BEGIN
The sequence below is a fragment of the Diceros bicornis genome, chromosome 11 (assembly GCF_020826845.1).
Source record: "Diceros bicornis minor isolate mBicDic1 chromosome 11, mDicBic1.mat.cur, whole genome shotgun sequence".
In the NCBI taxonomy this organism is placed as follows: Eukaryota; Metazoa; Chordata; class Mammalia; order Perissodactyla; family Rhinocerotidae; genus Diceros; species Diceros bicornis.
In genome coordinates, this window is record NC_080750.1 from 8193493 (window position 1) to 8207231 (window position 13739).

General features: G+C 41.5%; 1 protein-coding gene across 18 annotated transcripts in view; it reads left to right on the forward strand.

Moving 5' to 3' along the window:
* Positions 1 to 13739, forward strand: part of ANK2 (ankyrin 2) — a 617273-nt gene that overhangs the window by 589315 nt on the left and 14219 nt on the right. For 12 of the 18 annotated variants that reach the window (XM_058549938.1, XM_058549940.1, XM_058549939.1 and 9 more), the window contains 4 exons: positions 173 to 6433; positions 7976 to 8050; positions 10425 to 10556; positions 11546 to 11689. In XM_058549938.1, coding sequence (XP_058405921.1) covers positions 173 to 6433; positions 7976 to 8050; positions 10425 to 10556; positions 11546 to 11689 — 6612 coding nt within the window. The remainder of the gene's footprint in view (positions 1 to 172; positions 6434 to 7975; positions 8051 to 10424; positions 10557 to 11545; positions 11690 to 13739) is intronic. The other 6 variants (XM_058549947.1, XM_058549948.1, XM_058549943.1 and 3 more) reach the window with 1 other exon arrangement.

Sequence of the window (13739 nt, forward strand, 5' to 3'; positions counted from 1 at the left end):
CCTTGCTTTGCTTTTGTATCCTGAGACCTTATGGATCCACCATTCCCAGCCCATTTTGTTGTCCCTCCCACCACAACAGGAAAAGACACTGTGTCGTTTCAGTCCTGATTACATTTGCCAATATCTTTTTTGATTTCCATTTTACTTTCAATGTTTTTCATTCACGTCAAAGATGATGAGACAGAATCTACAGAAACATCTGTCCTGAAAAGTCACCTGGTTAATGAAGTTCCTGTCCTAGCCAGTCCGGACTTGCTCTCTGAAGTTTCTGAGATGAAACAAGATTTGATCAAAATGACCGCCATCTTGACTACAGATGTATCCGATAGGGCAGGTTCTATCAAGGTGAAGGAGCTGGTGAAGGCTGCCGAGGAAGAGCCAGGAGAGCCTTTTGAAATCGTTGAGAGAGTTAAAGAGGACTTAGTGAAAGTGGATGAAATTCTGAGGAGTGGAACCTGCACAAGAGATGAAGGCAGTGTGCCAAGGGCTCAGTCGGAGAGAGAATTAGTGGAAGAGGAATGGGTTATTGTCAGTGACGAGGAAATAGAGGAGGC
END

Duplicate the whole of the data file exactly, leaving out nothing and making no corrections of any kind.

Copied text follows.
The sequence below is a fragment of the Diceros bicornis genome, chromosome 11 (assembly GCF_020826845.1).
Source record: "Diceros bicornis minor isolate mBicDic1 chromosome 11, mDicBic1.mat.cur, whole genome shotgun sequence".
In the NCBI taxonomy this organism is placed as follows: Eukaryota; Metazoa; Chordata; class Mammalia; order Perissodactyla; family Rhinocerotidae; genus Diceros; species Diceros bicornis.
In genome coordinates, this window is record NC_080750.1 from 8193493 (window position 1) to 8207231 (window position 13739).

General features: G+C 41.5%; 1 protein-coding gene across 18 annotated transcripts in view; it reads left to right on the forward strand.

Moving 5' to 3' along the window:
* Positions 1 to 13739, forward strand: part of ANK2 (ankyrin 2) — a 617273-nt gene that overhangs the window by 589315 nt on the left and 14219 nt on the right. For 12 of the 18 annotated variants that reach the window (XM_058549938.1, XM_058549940.1, XM_058549939.1 and 9 more), the window contains 4 exons: positions 173 to 6433; positions 7976 to 8050; positions 10425 to 10556; positions 11546 to 11689. In XM_058549938.1, coding sequence (XP_058405921.1) covers positions 173 to 6433; positions 7976 to 8050; positions 10425 to 10556; positions 11546 to 11689 — 6612 coding nt within the window. The remainder of the gene's footprint in view (positions 1 to 172; positions 6434 to 7975; positions 8051 to 10424; positions 10557 to 11545; positions 11690 to 13739) is intronic. The other 6 variants (XM_058549947.1, XM_058549948.1, XM_058549943.1 and 3 more) reach the window with 1 other exon arrangement.

Sequence of the window (13739 nt, forward strand, 5' to 3'; positions counted from 1 at the left end):
CCTTGCTTTGCTTTTGTATCCTGAGACCTTATGGATCCACCATTCCCAGCCCATTTTGTTGTCCCTCCCACCACAACAGGAAAAGACACTGTGTCGTTTCAGTCCTGATTACATTTGCCAATATCTTTTTTGATTTCCATTTTACTTTCAATGTTTTTCATTCACGTCAAAGATGATGAGACAGAATCTACAGAAACATCTGTCCTGAAAAGTCACCTGGTTAATGAAGTTCCTGTCCTAGCCAGTCCGGACTTGCTCTCTGAAGTTTCTGAGATGAAACAAGATTTGATCAAAATGACCGCCATCTTGACTACAGATGTATCCGATAGGGCAGGTTCTATCAAGGTGAAGGAGCTGGTGAAGGCTGCCGAGGAAGAGCCAGGAGAGCCTTTTGAAATCGTTGAGAGAGTTAAAGAGGACTTAGTGAAAGTGGATGAAATTCTGAGGAGTGGAACCTGCACAAGAGATGAAGGCAGTGTGCCAAGGGCTCAGTCGGAGAGAGAATTAGTGGAAGAGGAATGGGTTATTGTCAGTGACGAGGAAATAGAGGAGGC